There are myriad problems that could prevent a car from starting. The one particular problem that grabbed our attention is the one identified with a clicking noise. You might have faced this problem when you try to turn your car on; it won’t start but is making a clicking noise. This problem is mostly caused because of issues with the battery or the connections linking to the battery. Here we have mentioned the root causes that might be causing the problem.
The first problem that you need to check is if the battery is drained. Did you leave the headlights or an interior light on while sleeping, or did you do anything else that drained the battery? If that’s the case, a set of jumper cables and another car with a solid battery should get you back on the road quickly.
Another possibility is that the alternator, which creates the power that recharges the battery, isn’t working properly. The starter motor drains a lot of the battery’s stored energy, and the alternator is designed to refill it, so if your battery can take a charge and tests well, it has to be rejuvenated between starts. A technician should test an alternator to see if it’s in good operating order.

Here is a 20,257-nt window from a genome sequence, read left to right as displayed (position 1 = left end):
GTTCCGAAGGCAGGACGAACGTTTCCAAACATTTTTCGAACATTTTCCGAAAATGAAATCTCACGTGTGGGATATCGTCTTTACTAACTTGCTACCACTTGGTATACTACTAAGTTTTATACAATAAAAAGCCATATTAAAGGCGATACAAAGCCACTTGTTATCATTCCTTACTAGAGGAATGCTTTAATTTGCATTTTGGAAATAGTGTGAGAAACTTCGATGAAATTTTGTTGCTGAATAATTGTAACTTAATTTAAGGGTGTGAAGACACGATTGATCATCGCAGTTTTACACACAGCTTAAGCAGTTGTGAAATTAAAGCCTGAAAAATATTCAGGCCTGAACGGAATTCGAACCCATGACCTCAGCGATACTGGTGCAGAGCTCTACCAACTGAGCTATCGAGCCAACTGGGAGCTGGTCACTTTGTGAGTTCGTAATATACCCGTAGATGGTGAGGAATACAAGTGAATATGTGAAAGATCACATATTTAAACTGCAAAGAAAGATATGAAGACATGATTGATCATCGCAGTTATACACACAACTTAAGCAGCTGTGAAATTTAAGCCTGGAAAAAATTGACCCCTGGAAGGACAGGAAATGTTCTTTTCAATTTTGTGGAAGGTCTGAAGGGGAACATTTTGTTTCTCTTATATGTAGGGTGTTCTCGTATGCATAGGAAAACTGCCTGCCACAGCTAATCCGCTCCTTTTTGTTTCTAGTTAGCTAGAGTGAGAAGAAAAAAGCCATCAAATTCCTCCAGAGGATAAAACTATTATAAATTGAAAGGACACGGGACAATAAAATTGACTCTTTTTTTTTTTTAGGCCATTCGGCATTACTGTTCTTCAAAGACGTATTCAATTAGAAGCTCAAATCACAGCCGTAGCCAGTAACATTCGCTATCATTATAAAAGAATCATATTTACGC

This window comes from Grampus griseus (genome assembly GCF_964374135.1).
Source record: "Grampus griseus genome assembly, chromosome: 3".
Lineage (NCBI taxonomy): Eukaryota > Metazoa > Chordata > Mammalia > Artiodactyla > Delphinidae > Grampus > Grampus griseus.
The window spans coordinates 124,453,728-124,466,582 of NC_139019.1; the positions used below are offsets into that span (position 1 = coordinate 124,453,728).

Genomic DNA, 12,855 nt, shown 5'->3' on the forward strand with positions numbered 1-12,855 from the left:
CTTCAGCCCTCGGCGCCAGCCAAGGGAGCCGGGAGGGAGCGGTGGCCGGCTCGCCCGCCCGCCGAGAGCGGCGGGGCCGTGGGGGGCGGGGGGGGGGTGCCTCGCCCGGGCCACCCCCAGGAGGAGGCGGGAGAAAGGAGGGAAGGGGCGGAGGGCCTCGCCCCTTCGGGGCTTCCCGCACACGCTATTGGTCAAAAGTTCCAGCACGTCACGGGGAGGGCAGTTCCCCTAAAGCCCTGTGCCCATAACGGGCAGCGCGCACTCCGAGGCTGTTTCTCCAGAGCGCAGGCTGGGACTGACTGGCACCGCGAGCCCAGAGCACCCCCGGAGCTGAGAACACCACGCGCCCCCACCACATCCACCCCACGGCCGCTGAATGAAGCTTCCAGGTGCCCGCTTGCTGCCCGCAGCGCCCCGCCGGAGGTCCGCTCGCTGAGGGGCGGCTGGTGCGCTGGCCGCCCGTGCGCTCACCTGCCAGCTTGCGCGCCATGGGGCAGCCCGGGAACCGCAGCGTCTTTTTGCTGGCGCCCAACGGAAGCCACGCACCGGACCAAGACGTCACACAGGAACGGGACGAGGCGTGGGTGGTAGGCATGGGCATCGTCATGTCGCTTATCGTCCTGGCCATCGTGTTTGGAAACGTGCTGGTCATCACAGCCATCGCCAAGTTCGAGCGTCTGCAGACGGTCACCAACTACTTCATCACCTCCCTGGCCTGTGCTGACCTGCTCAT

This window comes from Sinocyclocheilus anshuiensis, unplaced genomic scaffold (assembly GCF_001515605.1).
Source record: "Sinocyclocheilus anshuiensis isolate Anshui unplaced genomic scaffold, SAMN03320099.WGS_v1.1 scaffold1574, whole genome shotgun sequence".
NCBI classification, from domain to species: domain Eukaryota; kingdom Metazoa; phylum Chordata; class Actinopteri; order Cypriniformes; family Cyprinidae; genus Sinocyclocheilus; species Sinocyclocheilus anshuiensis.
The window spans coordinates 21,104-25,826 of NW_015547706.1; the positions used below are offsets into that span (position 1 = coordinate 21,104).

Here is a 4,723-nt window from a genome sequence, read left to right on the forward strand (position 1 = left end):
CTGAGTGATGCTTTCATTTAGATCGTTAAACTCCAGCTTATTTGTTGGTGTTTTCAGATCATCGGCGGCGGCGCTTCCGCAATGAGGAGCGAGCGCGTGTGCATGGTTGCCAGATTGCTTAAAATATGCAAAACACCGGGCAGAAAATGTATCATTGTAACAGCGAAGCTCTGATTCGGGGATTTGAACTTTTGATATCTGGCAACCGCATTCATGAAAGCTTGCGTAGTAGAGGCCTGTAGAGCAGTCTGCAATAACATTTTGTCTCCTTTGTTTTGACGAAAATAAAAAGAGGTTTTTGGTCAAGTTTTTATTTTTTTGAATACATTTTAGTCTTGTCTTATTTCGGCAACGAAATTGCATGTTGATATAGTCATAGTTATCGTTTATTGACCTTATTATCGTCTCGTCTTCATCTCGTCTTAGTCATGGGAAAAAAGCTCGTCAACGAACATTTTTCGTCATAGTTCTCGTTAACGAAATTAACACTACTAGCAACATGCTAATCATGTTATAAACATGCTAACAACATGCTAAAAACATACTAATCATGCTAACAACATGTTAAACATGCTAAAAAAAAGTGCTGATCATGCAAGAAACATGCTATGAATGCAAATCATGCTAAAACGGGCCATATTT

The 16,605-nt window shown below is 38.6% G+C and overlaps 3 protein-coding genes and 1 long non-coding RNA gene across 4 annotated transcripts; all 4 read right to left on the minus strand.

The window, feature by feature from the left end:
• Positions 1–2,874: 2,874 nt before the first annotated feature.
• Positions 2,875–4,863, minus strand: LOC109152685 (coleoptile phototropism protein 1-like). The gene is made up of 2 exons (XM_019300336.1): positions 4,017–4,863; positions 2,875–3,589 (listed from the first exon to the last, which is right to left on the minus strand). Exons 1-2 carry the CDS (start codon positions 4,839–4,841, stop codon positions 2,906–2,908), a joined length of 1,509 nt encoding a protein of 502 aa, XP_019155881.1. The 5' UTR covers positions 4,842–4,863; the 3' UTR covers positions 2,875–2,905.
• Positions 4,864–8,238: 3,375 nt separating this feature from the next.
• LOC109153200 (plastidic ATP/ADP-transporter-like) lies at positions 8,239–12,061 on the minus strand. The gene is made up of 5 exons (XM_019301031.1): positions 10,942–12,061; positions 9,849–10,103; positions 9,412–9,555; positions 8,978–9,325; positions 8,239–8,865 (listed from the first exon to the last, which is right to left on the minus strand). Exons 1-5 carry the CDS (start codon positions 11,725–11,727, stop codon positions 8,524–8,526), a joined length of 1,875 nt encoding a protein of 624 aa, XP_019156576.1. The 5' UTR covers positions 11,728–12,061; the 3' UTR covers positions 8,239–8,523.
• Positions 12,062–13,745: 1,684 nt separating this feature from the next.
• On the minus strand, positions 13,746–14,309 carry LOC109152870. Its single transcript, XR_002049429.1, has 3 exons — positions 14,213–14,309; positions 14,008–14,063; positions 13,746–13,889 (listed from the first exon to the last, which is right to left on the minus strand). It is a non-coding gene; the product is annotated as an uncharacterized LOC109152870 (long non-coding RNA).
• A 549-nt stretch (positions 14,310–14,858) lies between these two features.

Connections with the battery
Inspect the clamps that hold the cords to the battery. They may have become loose due to road vibrations and are no longer making proper electrical contact, requiring tightening. Disconnecting the wires and clearing off the muck may reestablish excellent connections if the corrosion has built upon the terminals.
The battery may or may not be able to maintain a charge. Depending on where you live and how you drive, batteries can last anywhere from three to six years. Most parts retailers will test a battery for free in order to determine whether or not you require one.
If the battery appears to be charged (the headlights, stereo, and other devices all work), but you only hear one click, the starter motor or solenoid is most likely to blame. The solenoid is the switch that turns the flywheel and starts the engine by engaging the starter motor. This is something a technician should diagnose unless you’re a skilled do-it-yourselfer on auto repairs.
Also check why is your car overheating vibrating when idle.